Mabel is a woman entrepreneur from Ghana, founder and CEO of Acquatic World Industries Ltd, a Ghanaian enterprise that deals with the production, processing and sale of fresh Tilapia and cat fish.

She attended the 1st edition of the Global MBA in Impact Entrepreneurship at Catholic Institute of Business and Technology in Accra and saw great improvements in her activity.

“I picked enrolment forms from most of the universities in the country but did not find what I was looking for until I saw the E4Impact advert in the dailies. I was attracted by the great emphasis placed on gaining entrepreneurial skills and not only on academic skills, as well as the flexibility of the course structure. I had a tough time with my first degree where I had to attend evening lectures, combining work with motherhood!” she told us.

Now her business enables lots of women in her community to access a job with flexible term and acquire important skills. But let’s go deep in the Acquatic World to know more.

1. How was your Business Idea born?

In the course of my duty as a Relationship Manager at Universal Merchant Bank, I went on a site visit to a fish farm of one of my customers and got interested in the production of farmed tilapia. I was intrigued by the statistics my further research into the industry revealed. The demand for tilapia far outstripped its supply by about 50%. There existed a huge opportunity for business along the entire value chain of fish farming. This gave my desire to get involved in the fish farming industry a financial accent and thus my decision to opt for fish farming over the importation of Avon Products.

2. How can your business improve the life of the beneficiaries of your activities? Can you give us an example of this improvement?

The farm employs 6 permanent staff, but at harvest time, 10 to 15 casual hands and 50 casual women are engaged. The women benefit by making money to support the household and thanks to flexible working terms they can have their children or attend school. Some women are also introduced to the processing of fish. Set skills required for this endeavour are taught to interested women to ensure that the farm does not fall short of experienced hands in the drying (smoking) and salting of the fissh. The women also make additional income from the by-products from de-gutting the fish. The fish waste in converted into cooking oil and this sale enhances the earnings of the women on the whole. Sale and distribution are mainly done by women both at the farm gate and at the markets.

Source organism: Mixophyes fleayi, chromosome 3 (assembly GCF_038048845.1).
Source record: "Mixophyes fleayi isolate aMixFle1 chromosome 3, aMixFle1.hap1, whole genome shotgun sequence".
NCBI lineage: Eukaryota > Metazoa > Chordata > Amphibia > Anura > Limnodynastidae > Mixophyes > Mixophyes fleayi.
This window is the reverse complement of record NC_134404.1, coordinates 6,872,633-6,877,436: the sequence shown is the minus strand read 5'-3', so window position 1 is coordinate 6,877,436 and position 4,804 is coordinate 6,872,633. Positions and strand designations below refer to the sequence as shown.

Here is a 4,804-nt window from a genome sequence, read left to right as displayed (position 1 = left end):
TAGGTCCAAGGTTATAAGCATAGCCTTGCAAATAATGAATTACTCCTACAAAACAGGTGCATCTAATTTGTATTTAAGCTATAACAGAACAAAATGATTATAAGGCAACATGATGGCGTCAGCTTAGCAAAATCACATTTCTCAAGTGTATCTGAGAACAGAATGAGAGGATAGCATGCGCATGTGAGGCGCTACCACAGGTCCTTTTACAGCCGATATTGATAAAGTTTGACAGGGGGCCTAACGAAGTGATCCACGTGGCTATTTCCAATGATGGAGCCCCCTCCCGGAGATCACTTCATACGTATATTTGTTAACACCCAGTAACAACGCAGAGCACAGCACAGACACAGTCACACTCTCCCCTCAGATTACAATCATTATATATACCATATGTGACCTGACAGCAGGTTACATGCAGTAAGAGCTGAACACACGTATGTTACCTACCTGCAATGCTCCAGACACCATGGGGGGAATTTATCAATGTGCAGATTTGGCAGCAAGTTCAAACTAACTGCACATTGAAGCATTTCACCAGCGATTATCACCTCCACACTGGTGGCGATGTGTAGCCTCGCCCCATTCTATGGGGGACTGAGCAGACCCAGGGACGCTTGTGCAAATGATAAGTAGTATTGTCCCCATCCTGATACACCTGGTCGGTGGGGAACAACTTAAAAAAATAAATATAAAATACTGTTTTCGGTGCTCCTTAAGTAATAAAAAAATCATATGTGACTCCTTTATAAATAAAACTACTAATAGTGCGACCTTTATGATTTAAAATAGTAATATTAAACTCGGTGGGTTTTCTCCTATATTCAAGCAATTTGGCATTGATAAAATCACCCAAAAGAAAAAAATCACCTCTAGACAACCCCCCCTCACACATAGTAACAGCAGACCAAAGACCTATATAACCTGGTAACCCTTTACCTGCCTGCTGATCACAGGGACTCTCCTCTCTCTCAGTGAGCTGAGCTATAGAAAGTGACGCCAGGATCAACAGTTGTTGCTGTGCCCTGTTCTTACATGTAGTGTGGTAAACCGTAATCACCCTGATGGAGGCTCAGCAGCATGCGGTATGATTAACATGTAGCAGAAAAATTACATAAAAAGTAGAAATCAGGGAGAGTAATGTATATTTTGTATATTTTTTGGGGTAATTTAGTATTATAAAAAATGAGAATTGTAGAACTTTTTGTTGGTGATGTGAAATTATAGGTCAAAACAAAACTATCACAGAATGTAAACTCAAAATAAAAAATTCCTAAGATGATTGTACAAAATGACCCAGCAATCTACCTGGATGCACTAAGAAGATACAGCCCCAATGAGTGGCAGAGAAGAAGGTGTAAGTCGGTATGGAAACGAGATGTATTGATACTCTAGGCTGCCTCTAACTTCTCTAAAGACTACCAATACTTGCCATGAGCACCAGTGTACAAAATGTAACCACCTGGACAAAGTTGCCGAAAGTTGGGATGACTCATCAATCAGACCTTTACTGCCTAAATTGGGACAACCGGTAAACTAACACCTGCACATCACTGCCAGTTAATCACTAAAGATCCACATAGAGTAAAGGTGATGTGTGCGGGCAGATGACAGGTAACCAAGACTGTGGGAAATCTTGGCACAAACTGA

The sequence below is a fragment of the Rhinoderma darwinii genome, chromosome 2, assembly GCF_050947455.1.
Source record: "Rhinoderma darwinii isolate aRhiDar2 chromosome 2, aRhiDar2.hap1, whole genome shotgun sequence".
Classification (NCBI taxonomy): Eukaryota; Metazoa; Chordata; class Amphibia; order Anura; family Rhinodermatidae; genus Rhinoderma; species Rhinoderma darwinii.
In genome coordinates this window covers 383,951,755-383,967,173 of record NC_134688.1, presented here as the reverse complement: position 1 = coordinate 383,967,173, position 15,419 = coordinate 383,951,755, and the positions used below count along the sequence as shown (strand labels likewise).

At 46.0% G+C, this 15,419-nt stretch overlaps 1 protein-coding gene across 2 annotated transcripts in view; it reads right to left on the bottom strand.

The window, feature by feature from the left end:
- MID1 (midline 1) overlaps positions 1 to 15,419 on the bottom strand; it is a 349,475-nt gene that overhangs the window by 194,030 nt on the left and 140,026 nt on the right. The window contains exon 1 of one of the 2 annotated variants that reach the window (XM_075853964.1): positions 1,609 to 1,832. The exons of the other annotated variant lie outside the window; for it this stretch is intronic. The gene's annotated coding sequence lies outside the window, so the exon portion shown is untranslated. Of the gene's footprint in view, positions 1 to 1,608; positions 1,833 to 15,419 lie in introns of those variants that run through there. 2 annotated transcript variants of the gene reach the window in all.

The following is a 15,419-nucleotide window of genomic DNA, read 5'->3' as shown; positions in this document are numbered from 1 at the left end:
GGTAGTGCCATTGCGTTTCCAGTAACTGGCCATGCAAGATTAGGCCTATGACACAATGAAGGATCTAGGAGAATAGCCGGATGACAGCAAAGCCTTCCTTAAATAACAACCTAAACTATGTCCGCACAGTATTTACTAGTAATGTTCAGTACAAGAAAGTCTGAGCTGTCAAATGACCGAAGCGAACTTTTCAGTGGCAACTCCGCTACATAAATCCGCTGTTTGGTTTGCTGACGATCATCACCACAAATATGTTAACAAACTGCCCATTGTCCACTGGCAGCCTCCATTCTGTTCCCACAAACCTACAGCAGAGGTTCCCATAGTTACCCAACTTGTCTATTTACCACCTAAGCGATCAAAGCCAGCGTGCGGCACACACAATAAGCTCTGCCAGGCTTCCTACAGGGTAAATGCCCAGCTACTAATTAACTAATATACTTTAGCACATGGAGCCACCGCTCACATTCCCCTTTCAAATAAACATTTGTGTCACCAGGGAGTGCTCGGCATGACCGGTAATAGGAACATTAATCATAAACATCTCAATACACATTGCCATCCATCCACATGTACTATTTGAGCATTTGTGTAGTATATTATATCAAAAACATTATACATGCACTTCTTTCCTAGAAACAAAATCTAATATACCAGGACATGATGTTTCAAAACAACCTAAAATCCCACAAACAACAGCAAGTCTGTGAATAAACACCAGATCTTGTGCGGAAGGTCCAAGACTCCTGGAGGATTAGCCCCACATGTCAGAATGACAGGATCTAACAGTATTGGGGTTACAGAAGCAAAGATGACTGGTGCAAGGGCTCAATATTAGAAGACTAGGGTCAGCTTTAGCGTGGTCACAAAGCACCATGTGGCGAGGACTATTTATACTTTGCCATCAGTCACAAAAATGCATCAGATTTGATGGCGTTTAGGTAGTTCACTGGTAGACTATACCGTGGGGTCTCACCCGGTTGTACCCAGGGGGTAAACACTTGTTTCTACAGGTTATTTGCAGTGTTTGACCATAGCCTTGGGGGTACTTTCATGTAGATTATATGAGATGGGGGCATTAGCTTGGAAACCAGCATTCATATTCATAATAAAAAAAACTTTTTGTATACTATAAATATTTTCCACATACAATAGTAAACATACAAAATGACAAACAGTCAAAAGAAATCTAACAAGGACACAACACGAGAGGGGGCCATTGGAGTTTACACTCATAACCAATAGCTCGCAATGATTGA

3.What has been the main challenge you had to overcome in your entrepreneurial experience? 

Basically two:

  • Pricing: Farm gate sales are dictated by the buyers and are not negotiable and not favourable most of the time to the farmers.  To overcome this we have started our own retail channel and distribute directly to the households and other final consumers.
  • Feed cost: Feed for the tilapia takes about 70% of the total cost.  This makes production very expensive. With the difficulty in accessing funds for the agriculture sector, tilapia farming becomes a very expensive venture even though the return on investment is high.  To reduce our production cost and also to get adequate funds to run the business, the company has also ventured into the production of cat fish which requires less funds to operate and has very high returns (about 80% returns).  Additional, the company cultivates vegetables, the proceeds are used to supplement working capital requirements.

4. In your opinion, what are the main qualities an entrepreneur should have?

I think an entrepreneur should be passionate about his/her business idea and be a risk taker. He/she should be able to create worth in an innovative way and be disciplined, most of all in planning (both working capital and work process). Competitiveness, detemination and the ability to groom others to replicate and improve the idea are also fundamental.

5. Is there a person you are inspired by, i.e. an entrepreneur or a particular mentor?

Mr. Ahmed Jamal, the Director, Investment and Credit National Board for small and medium scale enterprise, who was our mentor for the Agric students at the Institute.  He encouraged me to start the business before the completion of the MBA course. The second one is Mr. Clement Boateng who introduced me to fish farming.

6. What would you suggest to a new-born entrepreneur?

Never to give up, there is always a way out of every situation. You have to go back to the drawing table and re-plan everything. 

7. Could you tell us a particular satisfactory moment you had in your entrepreneurial activity?

The first harvest where everything turned out as expected, the growth of the fish from 5 grams to between 150 to 550 grams.

8. Could you tell us how the MBA has helped you and your business?

E4Impact MBA could be consideres an educational innovation that makes one an entrepreneur.  The first benefit is having a business idea as a condition to your admission in the Institute and working with it through out the duration of the course. The Business model canvas was very helpful giving a summary of all activities for the business on one sheet, but I’ve also appreciated the relevance of the course materials and services: Business model canvas, mentoring, motivational speeches, pitching… As mentioned earlier, it was during one of the mentoring session that I was encouraged to start the business and this is something that has changed my life. I have applied what was learnt (for example “getting out of the building” to find out the actual situation and adapting some of the findings in the business) and it payed!

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